Baker Gives Go Ahead For Phase 2 Of Reopening To Start Monday
Starting Monday in Massachusetts, diners can eat at al fresco at a restaurant, browse at a bookstore or clothing shop and book a weekend getaway at a hotel or Airbnb.
All are allowed under "phase two" of the state's reopening plan, which Gov. Charlie Baker green-lit Saturday. Most of those businesses have been shuttered or operating with severe restrictions since the governor ordered all non-essential businesses to close in March.
"We know the closures have been extraordinarily difficult," Baker said Saturday. "And as governor, these are in some respects some of the most challenging decisions I could ever imagine having to make. But thanks to the cooperation of so many, the trends have been moving in the right direction and we're now able to reopen many of these businesses."
Monday is the earliest that phase two could have begun. When the state unveiled its four-phase reopening plan, officials said each phase would follow at least three weeks from the prior. That schedule was designed to give health experts time to evaluate the coronavirus infection numbers and other health metrics.
In the three weeks since the beginning of phase one — wherein offices, barber shops, salons, labs and other businesses were opened up at reduced capacity — the number of daily diagnosed infections and the positive test rate for new cases have gone down.
The latest update on those six metrics the state is watching show that all are "in progress" or seeing a positive trend.
Not everyone thinks the state is ready. The Massachusetts Public Health Association said Saturday they opposed Baker's decision and called for a deeper look at what populations are seeing dropping infection rates, plus enforceable protections for workers and more testing.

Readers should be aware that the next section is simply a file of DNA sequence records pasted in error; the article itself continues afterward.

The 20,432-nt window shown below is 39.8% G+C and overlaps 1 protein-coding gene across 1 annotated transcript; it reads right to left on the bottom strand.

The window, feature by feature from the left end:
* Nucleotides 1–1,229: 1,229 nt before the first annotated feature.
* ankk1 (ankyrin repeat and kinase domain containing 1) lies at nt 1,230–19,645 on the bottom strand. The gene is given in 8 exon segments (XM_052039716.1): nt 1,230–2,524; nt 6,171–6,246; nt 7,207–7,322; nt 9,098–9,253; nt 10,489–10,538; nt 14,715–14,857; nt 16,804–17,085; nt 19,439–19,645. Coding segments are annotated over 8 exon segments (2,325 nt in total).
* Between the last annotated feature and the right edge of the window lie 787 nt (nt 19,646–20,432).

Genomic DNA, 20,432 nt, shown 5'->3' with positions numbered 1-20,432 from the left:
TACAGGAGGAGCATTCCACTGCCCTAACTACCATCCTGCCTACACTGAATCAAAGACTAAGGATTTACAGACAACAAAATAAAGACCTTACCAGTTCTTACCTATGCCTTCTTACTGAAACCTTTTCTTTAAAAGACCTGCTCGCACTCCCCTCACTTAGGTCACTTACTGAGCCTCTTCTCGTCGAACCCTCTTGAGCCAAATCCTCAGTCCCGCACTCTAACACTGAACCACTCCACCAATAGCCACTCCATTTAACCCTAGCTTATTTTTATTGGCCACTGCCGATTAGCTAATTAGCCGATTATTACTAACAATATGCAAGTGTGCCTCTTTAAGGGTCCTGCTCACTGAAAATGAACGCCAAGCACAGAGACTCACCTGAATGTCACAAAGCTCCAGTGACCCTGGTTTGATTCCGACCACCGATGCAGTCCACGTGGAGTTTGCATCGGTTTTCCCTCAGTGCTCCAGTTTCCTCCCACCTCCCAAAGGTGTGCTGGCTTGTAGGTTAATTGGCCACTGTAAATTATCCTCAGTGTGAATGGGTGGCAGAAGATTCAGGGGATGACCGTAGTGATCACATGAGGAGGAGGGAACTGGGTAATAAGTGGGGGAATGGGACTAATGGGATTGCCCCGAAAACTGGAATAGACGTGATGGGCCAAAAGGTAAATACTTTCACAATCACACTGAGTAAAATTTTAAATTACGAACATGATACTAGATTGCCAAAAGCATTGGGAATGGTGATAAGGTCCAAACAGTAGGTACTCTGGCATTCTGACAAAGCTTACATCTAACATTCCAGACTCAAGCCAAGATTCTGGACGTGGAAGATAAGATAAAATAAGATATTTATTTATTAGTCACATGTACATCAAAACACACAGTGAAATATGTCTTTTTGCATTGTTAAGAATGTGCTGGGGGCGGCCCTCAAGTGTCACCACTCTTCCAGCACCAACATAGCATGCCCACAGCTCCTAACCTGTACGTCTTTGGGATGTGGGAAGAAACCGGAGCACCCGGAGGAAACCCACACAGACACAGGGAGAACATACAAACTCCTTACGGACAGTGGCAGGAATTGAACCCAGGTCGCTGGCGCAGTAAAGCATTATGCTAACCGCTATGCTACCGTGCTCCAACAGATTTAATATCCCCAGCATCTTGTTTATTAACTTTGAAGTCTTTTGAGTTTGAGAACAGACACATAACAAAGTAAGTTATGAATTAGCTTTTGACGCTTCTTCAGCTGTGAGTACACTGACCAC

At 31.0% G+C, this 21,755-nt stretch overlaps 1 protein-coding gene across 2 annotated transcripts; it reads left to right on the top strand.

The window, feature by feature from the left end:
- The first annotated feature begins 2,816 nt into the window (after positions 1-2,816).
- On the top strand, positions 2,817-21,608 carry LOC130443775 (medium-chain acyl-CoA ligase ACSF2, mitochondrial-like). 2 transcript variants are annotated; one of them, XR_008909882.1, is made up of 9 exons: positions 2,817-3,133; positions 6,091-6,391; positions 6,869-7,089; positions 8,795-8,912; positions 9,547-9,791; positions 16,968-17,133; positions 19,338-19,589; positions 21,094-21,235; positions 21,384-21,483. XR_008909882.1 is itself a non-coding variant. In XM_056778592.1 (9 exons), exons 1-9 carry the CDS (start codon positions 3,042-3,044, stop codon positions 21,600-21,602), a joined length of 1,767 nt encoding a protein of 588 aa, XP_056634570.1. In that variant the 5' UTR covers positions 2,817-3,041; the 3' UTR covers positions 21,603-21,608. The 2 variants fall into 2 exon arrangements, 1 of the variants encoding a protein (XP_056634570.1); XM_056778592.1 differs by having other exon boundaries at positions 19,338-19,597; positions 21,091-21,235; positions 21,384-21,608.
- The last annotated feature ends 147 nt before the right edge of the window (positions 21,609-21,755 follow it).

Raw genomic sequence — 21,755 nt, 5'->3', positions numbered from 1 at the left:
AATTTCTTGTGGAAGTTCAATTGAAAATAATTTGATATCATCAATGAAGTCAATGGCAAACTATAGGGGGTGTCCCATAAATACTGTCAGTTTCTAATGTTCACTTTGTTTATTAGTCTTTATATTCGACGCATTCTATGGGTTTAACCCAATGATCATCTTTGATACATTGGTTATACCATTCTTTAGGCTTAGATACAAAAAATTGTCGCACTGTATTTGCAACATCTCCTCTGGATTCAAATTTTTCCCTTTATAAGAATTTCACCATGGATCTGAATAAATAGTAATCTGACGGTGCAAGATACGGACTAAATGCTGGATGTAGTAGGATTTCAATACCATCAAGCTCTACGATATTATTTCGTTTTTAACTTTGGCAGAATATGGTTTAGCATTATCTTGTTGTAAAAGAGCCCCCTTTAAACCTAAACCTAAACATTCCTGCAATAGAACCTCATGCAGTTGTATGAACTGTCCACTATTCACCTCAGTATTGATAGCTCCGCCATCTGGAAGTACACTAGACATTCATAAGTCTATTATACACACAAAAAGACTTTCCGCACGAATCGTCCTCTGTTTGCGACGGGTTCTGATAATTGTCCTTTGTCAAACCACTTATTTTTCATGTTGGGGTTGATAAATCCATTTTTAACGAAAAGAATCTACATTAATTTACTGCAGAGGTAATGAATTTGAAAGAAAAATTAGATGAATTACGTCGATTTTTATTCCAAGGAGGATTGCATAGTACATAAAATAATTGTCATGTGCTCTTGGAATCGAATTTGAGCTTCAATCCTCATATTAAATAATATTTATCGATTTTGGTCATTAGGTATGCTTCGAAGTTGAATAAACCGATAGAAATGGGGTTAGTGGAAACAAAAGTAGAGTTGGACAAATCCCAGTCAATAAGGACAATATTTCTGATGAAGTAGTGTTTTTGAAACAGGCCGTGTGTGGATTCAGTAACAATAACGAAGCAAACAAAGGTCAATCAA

"Gov. Baker chose to ignore these basic standards and instead to put Massachusetts residents at increased risk of illness and death — with little in the way of data to track impact on black and Latinx residents, no meaningful protections for low-wage workers, testing that falls dramatically short of the Governor’s own goals, and — adding insult to injury — no seat at the table for the very communities that stand to be most impacted," Executive Director Carlene Pavlos said in a statement. "The governor claims to always 'follow the data' and to 'listen to the experts,' but today he did exactly the opposite."
But the governor on Saturday pointed to encouraging overall numbers. Since the beginning of May, the seven-day average for positive COVID-19 tests is down 82%. And the number of patients hospitalized is down 55%.
While restaurants can reopen, that doesn't mean they all will. Bob Luz of the Massachusetts Restaurant Association says roughly 3,600 of the 16,000 restaurants that were open on March 1, pre-pandemic, will not open their doors.
Among the issues: some restaurants don't have any outdoor seating, and efforts to secure more outside space have been unsuccessful. And many restaurants don't have enough supplies on hand right now.
Luz said diners may have to spend more money the next time they eat out.